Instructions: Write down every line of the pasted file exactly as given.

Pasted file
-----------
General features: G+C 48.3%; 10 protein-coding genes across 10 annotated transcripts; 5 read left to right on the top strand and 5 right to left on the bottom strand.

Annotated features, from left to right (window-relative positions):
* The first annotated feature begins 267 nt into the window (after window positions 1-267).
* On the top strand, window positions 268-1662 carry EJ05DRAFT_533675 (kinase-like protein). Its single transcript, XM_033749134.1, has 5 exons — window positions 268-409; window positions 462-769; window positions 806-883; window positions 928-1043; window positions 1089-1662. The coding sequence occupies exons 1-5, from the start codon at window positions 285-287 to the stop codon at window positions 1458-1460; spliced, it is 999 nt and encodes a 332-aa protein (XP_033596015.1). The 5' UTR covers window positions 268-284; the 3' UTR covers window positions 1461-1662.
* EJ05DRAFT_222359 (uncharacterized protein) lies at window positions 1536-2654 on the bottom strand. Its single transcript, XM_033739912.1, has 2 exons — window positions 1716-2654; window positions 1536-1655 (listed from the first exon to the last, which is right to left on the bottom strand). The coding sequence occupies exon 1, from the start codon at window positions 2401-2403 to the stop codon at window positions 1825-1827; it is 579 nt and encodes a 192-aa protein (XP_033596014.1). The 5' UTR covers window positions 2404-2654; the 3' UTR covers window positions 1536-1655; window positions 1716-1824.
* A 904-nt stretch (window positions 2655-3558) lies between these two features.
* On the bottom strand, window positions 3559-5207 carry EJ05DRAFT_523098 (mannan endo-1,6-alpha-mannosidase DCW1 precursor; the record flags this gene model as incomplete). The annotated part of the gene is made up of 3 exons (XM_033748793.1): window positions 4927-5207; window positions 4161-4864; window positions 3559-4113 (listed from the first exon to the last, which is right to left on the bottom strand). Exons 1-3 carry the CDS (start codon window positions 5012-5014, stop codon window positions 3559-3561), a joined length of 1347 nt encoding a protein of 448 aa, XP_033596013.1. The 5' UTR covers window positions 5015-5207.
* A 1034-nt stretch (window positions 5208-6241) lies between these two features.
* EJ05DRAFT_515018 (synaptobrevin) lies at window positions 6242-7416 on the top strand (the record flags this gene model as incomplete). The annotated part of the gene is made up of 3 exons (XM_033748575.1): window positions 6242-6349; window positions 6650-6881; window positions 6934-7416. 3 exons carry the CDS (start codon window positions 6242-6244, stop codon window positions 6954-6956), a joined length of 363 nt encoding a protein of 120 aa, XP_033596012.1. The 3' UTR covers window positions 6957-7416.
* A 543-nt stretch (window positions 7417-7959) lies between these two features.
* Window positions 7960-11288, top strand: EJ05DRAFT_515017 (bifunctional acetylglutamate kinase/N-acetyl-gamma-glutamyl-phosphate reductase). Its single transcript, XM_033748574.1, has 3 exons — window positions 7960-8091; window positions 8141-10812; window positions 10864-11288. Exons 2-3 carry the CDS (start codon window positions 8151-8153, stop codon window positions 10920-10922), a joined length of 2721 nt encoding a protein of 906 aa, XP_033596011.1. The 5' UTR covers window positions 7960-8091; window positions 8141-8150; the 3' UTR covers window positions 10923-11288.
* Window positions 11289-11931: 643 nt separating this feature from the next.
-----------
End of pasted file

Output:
General features: G+C 48.3%; 10 protein-coding genes across 10 annotated transcripts; 5 read left to right on the top strand and 5 right to left on the bottom strand.

Annotated features, from left to right (window-relative positions):
* The first annotated feature begins 267 nt into the window (after window positions 1-267).
* On the top strand, window positions 268-1662 carry EJ05DRAFT_533675 (kinase-like protein). Its single transcript, XM_033749134.1, has 5 exons — window positions 268-409; window positions 462-769; window positions 806-883; window positions 928-1043; window positions 1089-1662. The coding sequence occupies exons 1-5, from the start codon at window positions 285-287 to the stop codon at window positions 1458-1460; spliced, it is 999 nt and encodes a 332-aa protein (XP_033596015.1). The 5' UTR covers window positions 268-284; the 3' UTR covers window positions 1461-1662.
* EJ05DRAFT_222359 (uncharacterized protein) lies at window positions 1536-2654 on the bottom strand. Its single transcript, XM_033739912.1, has 2 exons — window positions 1716-2654; window positions 1536-1655 (listed from the first exon to the last, which is right to left on the bottom strand). The coding sequence occupies exon 1, from the start codon at window positions 2401-2403 to the stop codon at window positions 1825-1827; it is 579 nt and encodes a 192-aa protein (XP_033596014.1). The 5' UTR covers window positions 2404-2654; the 3' UTR covers window positions 1536-1655; window positions 1716-1824.
* A 904-nt stretch (window positions 2655-3558) lies between these two features.
* On the bottom strand, window positions 3559-5207 carry EJ05DRAFT_523098 (mannan endo-1,6-alpha-mannosidase DCW1 precursor; the record flags this gene model as incomplete). The annotated part of the gene is made up of 3 exons (XM_033748793.1): window positions 4927-5207; window positions 4161-4864; window positions 3559-4113 (listed from the first exon to the last, which is right to left on the bottom strand). Exons 1-3 carry the CDS (start codon window positions 5012-5014, stop codon window positions 3559-3561), a joined length of 1347 nt encoding a protein of 448 aa, XP_033596013.1. The 5' UTR covers window positions 5015-5207.
* A 1034-nt stretch (window positions 5208-6241) lies between these two features.
* EJ05DRAFT_515018 (synaptobrevin) lies at window positions 6242-7416 on the top strand (the record flags this gene model as incomplete). The annotated part of the gene is made up of 3 exons (XM_033748575.1): window positions 6242-6349; window positions 6650-6881; window positions 6934-7416. 3 exons carry the CDS (start codon window positions 6242-6244, stop codon window positions 6954-6956), a joined length of 363 nt encoding a protein of 120 aa, XP_033596012.1. The 3' UTR covers window positions 6957-7416.
* A 543-nt stretch (window positions 7417-7959) lies between these two features.
* Window positions 7960-11288, top strand: EJ05DRAFT_515017 (bifunctional acetylglutamate kinase/N-acetyl-gamma-glutamyl-phosphate reductase). Its single transcript, XM_033748574.1, has 3 exons — window positions 7960-8091; window positions 8141-10812; window positions 10864-11288. Exons 2-3 carry the CDS (start codon window positions 8151-8153, stop codon window positions 10920-10922), a joined length of 2721 nt encoding a protein of 906 aa, XP_033596011.1. The 5' UTR covers window positions 7960-8091; window positions 8141-8150; the 3' UTR covers window positions 10923-11288.
* Window positions 11289-11931: 643 nt separating this feature from the next.